By Giselle Castro
Growing up in a Peruvian and Colombian household, I was used to being around family members who had indigenous features like myself. With tan skin, thick black hair and dark features, I never felt a need to look differently, and have always been comfortable in my own skin. It wasn’t until I was exposed to other Latinos in everyday life that I learned that some had complexes about their skin color. I remember having a friend, who was a fair skinned or “white-presenting” Latina who would make remarks about my tan complexion from time to time. Normally I’d shrug off her comments because they didn’t have any effect on me. However, I remember one summer we were at a party taking photos, and upon looking at them she half jokingly and insultingly said, “Look at you in this pic, looking like an Aztec Indian.” I was insulted by her ignorant statement, but I couldn’t understand why it was a big deal that I was naturally tan. In retrospect, I realized she was projecting her own complexes onto me in order to make herself feel superior.
Unfortunately this is what is known as colorism, and it’s a problem that continues to exists within Latino communities. Colorism is the preferential treatment of those who are lighter skinned than those who are darker within a group of people. City College Professor of Latin American and Latino studies, Iris Lopez explains, “Latinos are very color conscious and use a color classification system which includes categories such as blanco, negro, trigueno, Indio, Jabao, Moreno, Mulatta, etc,” she says.
Because Latinos don’t identify with a race, Lopez says they tend to use labels tied to their hair type, skin color, and facial features instead. The labels have different meanings depending on what island or country you’re in, because they can vary regionally. Lopez adds that the concept of what category you fall under depends on the percentage of black blood an individual has.
“The Latin American and Spanish Caribbean racial classification system is similar to the old racial classification system used by blacks in the U.S. and the West Indies,” She elaborates.
As Lopez mentioned, race is a social construct invented by Europeans intended to divide people and holds no scientific merit. Through the illusion of race, Europeans were able to manipulate blacks and other natives into believing that whites were superior in order to justify their conquests. Lopez points out if it weren’t for race, colorism wouldn’t even exist.
“The phrase colorism may have developed because it is incorrect to say that people of color are racist because they are part of an oppressed group,” she explains. “If racism did not exist in the Latino community, they would not be so color conscious, and colorism would not exist,” Lopez concludes. Whether we want to admit it or not, colorism affects ALL Latinos. It’s no surprise that if you ask most Latinos about their experiences with colorism, everyone has a story.
Zelina Bennett, a Latina of Honduran descent told Hiplatina that her mother grew up in a household where she was told that having a lighter skin tone was favored over being dark. “My mother [who is lighter than me] grew up in Honduras and was taught that light skin was beautiful and darker skin was less preferred,” she says. However, Bennett’s mother didn’t want her daughter to ever question her skin color and instead encouraged her to embrace her beauty. As a result, Bennett didn’t grow up with an unhealthy outlook based on her complexion.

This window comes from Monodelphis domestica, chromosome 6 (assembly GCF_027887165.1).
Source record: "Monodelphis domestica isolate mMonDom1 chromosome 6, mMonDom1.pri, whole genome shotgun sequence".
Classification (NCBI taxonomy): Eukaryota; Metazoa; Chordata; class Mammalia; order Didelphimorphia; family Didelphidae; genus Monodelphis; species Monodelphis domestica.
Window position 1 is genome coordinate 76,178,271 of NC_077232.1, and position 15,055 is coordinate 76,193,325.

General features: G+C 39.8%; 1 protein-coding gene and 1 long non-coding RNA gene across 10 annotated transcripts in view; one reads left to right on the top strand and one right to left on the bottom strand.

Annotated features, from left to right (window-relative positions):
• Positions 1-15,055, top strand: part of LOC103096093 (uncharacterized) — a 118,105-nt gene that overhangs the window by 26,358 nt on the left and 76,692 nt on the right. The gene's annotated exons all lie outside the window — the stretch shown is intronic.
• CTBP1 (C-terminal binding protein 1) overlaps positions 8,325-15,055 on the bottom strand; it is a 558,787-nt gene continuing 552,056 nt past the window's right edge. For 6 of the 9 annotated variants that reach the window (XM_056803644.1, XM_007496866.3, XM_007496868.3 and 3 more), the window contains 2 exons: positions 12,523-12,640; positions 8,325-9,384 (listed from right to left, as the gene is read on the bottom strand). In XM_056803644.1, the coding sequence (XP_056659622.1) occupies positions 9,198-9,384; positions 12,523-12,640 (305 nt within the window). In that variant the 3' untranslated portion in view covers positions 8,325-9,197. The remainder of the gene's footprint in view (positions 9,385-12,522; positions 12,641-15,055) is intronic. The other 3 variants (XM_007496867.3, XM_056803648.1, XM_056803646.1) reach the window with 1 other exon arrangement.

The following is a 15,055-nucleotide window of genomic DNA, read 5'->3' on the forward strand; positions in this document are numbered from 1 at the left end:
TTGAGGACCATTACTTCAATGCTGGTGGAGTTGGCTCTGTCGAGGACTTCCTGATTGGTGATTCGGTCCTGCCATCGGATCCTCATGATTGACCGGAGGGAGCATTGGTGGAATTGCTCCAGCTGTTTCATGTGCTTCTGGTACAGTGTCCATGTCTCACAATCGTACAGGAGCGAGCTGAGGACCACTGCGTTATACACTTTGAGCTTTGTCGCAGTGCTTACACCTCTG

Darleny Suriel, a Dominican woman who also identifies as Afro-Latina, experienced a similar form of colorism in her household. “Colorism has always felt to me like an elephant in the room that would not be directly addressed or acknowledged, but its presence was strongly felt,“ she explains, adding, “Especially in family settings like mine where the skin tones of family members represent all colors of a broad racial spectrum.”
Suriel says this came to light when she was being compared to her closest cousin who she describes as having the complexion of Snow White, and the naturally golden hair of Cinderella. “Since my cousin & I were born in the same city less than 2 years apart, and were raised together by the same people sharing the same culture, religion, & beliefs, I never considered that we would be viewed differently by our society because of something as irrelevant as skin color,” she tells HipLatina, “However, I couldn’t help but notice that when speaking about her beauty, relatives would always praise the whiteness of her skin, her noticeably rosy cheeks & her natural blond hair; meanwhile I was constantly warned in a fearful tone to stay out of the sun so I do not get darker, as if receiving melanin from the sun was a tragic form of disfigurement,” she recalls.
While some first experience colorism at home, others experience it through different social settings. Actress and comedian Laneya Wiles, a half Puerto Rican and Black Latina, explains that she first experienced colorism through the entertainment industry as a child. “True colorism, I experienced through auditioning for and watching the channels like Univision and Telemundo,” she says. Wiles would audition for Spanish commercials, but knew she wasn’t going to be booked because she was the “wrong shade.” She says, “This was back in the 90’s and I never saw females who looked like me on the TV screen. So, I was convinced I didn’t “look Latina”. She also noticed similar atmospheres when she went to English-speaking auditions. “I remember going to other auditions where they had the white kids go first, then the “black” kids and the white kids were usually cast for the role,” she adds.
Read more at Hip Latina.